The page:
When 19th-century journalist Charles Dudley Warner wrote, “True it is that politics makes strange bedfellows,” he was talking about political opponents who were forced by circumstances to work together. Either for common interest or for the common good, they got past their differences.
It’s not like that anymore. Cultural warriors force us all into permanent camps and demand that we have nothing to do with each other. Both the far right and the far left would rather fight and lose than look for middle ground. Even friendships are forbidden.
But the death last week of U.S. Sen. Orrin Hatch of Utah was a reminder of better times. Hatch was a real conservative — tight-fisted
with public money, a strong advocate of the Balanced Budget Amendment. He mostly played hardball partisan politics, but he could surprise you.
Hatch and Democratic Sen. Ted Kennedy became famous friends over their time in the Senate. When Kennedy died in 2009, Hatch wrote that it was “a friendship that endeared us to some and enraged others who felt a conservative Republican and a liberal Democrat should not be friends.”
But the best politicians know better. According to Hatch, since they came from opposite ends of the political spectrum, he and Kennedy “had little trouble enlisting bipartisan support to pass critical legislation that benefited millions of Americans.”
“As the years passed, our legislative achievements piled up,” Hatch said.
They worked to pass the Children’s Health Insurance Program, the Americans with Disabilities Act, the Medicare prescription plan and the Ryan White Comprehensive AIDS Resources Emergency Act. Their friendship made this possible.
We saw evidence of Hatch’s capacity for political friendship right here in the early 1990s when Hatch, a native Pittsburgher whose law degree is from University of Pittsburgh, made a surprise visit to a townhall meeting in the Hill District along with Sen. Arlen Specter.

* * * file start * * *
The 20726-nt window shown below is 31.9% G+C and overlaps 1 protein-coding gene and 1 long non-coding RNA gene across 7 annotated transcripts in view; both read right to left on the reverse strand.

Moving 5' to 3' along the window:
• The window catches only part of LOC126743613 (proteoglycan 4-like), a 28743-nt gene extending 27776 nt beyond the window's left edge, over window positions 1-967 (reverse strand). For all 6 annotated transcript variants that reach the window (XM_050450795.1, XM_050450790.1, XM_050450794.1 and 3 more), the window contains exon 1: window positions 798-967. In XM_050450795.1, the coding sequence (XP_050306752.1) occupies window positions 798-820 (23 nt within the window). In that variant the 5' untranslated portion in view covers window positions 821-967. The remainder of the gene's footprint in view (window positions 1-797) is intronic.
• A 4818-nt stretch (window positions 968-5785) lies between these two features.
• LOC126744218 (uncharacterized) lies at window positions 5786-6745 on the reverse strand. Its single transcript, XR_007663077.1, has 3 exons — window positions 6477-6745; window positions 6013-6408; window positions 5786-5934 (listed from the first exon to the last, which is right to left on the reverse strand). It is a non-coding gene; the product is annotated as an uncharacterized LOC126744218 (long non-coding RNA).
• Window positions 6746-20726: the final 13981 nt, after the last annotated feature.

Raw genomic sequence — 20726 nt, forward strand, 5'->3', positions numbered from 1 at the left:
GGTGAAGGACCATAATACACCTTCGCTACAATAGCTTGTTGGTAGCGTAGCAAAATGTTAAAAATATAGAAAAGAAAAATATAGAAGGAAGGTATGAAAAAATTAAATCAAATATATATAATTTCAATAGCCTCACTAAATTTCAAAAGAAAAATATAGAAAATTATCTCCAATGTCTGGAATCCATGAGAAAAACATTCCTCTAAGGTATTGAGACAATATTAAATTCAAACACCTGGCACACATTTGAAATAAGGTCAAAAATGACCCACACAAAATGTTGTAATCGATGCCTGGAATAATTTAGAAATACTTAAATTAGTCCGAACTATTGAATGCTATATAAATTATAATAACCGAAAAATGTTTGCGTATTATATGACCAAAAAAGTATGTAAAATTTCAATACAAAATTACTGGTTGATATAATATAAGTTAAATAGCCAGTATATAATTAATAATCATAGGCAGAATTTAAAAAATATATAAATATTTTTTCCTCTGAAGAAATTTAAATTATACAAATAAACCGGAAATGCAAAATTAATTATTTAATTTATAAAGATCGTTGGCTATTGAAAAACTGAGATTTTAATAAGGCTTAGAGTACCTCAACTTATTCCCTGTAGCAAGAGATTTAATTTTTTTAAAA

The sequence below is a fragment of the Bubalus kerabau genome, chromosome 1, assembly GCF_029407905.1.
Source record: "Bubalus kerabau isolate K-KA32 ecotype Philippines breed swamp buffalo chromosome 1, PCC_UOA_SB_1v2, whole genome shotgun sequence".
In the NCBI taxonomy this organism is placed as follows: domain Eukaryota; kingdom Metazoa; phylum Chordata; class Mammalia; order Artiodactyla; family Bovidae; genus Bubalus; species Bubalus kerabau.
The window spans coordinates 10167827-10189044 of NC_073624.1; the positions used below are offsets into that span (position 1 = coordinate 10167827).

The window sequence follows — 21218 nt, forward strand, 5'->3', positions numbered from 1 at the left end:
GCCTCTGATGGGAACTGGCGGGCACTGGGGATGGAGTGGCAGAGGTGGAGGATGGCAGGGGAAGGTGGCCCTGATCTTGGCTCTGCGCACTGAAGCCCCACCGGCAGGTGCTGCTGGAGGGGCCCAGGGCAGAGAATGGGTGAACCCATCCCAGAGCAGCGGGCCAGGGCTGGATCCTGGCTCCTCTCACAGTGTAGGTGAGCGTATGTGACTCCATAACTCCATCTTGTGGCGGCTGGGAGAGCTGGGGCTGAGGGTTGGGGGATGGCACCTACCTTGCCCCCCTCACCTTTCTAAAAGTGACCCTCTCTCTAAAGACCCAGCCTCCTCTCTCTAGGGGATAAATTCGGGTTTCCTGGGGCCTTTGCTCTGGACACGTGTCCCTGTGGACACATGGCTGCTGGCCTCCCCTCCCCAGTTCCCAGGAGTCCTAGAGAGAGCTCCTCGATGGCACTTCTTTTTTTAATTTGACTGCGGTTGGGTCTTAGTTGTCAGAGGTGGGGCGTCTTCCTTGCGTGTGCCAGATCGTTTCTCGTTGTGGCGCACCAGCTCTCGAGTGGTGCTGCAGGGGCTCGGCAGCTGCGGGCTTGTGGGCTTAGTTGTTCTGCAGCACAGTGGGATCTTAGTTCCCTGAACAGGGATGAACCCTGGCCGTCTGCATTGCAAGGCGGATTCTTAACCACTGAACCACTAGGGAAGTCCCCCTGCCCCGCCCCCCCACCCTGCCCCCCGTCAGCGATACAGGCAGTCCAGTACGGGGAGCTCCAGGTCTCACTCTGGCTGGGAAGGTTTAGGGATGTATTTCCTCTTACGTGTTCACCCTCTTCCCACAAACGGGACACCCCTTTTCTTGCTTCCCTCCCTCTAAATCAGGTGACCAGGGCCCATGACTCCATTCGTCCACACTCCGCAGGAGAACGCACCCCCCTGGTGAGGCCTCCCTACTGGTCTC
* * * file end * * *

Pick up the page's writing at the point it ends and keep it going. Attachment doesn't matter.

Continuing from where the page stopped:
Mayor Sophie Masloff was a lifelong FDR New Deal Democrat, and she would be sharing the stage with Specter. Sophie was 71, and while she relished being called “the Jewish grandma mayor” on the campaign trail, she was a tough Democratic Party politician.
As the mayor entered the rear of the hall, a familiar voice shouted, “Sophie! I love you.” She looked up and saw Orrin Hatch leap to the floor and run up the aisle. He threw his arms around her and lifted her feet off the ground, as they laughed together.
It turns out, they were old friends. The conservative Republican senator and the liberal Democratic mayor walked to the stage holding hands. Hatch explained it later, telling us that when he was a new lawyer, Sophie was the jury room clerk and helped him pick his first jury. He never forgot her.
Back at the office, when I suggested that it might have been good to know that Hatch was a friend in case we ever needed his help in Washington, she said this: “If we ever do need his help, he’ll help if he can. And if he can’t, we’ll still be friends.”
The occasion of Orrin Hatch’s death is a useful reminder of how much we can accomplish on behalf of the public if we are willing to take the risk of friendship. That may be the only way through this brutal gridlock.